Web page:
House prices are a matter of opinion, wheras debt is real.

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Sir John Bourn

Heh,the Real CGNAO.

(Comptroller General, National Audit Office)

Disclaimer: Sir John's full title was Comptroller and Auditor General, and he never, as far as I am aware, posted here.

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Merv was warning about house prices, debt levels and lax lending well before the crunch, but there was nothing he could do about it because it was not his remit.

Exactly. It even made it onto the BBC news.... which, of course, should make one ask what sort of stunt Sir John Gieve was trying to pull this time.

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Somehow the Tories plans for the City and banking are not convincing. When they are less reliant on donations from hedge funds and the City I might listen more. Given Obama's reliance on Goldman Sachs and others, it might be impossible for any political group to get elected without substantial support from the financial sector.

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Merv was warning about house prices, debt levels and lax lending well before the crunch, but there was nothing he could do about it because it was not his remit.

So he couldn't have given a nice speech somewhere saying the economy was going to hit the buffers because debt levels had become unsustainable?

Clearly he couldn't do anything and didn't he do anything because that was the right thing to do.

It's a bit like seeing a drink get into a car and watching them kill someone, it wasn't your remit to stop them but you knew it was a bad idea letting them drive but just what authority did you have to stop them, you weren't a policeman so you carried on and did nothing.

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Clearly he couldn't do anything and didn't he do anything because that was the right thing to do.

It's a bit like seeing a drink get into a car and watching them kill someone, it wasn't your remit to stop them but you knew it was a bad idea letting them drive but just what authority did you have to stop them, you weren't a policeman so you carried on and did nothing.

It is my opinion that King could do no more than he did. He highlighted the problem publicly - and, I'm confident, discussed the problem with anyone official who would listen. The problem is that King had no remit to involve himself in fiscal policy issues (the exclusive remit of the Treasury and government) or regulation of operational matters (the exclusive remit of the FSA.)

It is a bit like seeing a drunk - commenting loudly to everyone (including the drunk, the pedestrians, and a whole team of policemen) that it is a really bad idea to drive having drunk so much... and being resolutely ignored by everyone. That is, if you insist on making a banal connection with a drink-driving hyperbole... an obvious attempt to 'poison the well' if ever I've seen one.

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Will that help?

Probably better than having 3 organisations all pointing the finger at each other, and not being able to arrange the proverbial drinking session in a brewery.

At least this way the finger will be clearly pointed in one direction, hopefully forcing a little bit of control.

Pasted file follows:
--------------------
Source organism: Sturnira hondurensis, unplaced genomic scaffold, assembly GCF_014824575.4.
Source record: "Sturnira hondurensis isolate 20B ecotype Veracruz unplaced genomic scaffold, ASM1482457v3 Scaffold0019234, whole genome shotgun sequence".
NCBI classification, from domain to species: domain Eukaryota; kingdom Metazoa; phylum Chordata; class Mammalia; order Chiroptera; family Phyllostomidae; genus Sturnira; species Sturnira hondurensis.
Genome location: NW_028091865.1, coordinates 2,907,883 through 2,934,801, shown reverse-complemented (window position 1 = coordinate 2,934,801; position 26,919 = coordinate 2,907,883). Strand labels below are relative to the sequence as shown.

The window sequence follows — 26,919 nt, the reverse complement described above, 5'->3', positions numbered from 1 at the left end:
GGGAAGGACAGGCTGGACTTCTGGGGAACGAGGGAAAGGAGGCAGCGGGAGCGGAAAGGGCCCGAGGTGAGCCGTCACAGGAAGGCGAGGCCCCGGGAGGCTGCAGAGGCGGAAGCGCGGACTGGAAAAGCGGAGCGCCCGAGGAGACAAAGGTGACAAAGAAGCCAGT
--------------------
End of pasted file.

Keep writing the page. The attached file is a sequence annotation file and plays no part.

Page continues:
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It is my opinion that King could do no more than he did. He highlighted the problem publicly - and, I'm confident, discussed the problem with anyone official who would listen. The problem is that King had no remit to involve himself in fiscal policy issues (the exclusive remit of the Treasury and government) or regulation of operational matters (the exclusive remit of the FSA.)

It is a bit like seeing a drunk - commenting loudly to everyone (including the drunk, the pedestrians, and a whole team of policemen) that it is a really bad idea to drive having drunk so much... and being resolutely ignored by everyone. That is, if you insist on making a banal connection with a drink-driving hyperbole... an obvious attempt to 'poison the well' if ever I've seen one.

King and the Bank could raise rates, they're still far too low historically and they were cutting them at the height of the boom which actively fueled it, so Mr King and the BOE have played a massive part in this crisis and now they're going to get more powers...

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So you think you've got a choice - an inept government who split the functions of regulation and handed them to a fragmented public body, or an as yet untested government who is handing them to the biggest private owner of property and banking in the effing world. Its a bit like asking a wolf to watch over a sheep (except the british people are the sheep that it is watching).

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King and the Bank could raise rates, they're still far too low historically and they were cutting them at the height of the boom which actively fueled it, so Mr King and the BOE have played a massive part in this crisis and now they're going to get more powers...

The rest of the MPC was quite capable of outvoting King. Brown could have set up the structure differently, more along the lines of the previous arrangements where there was more individual power and responsibility for rate-setting -- he didn't have to create a committee.

He also didn't need to give that committee a target that excluded house prices -- the very thing driving the boom.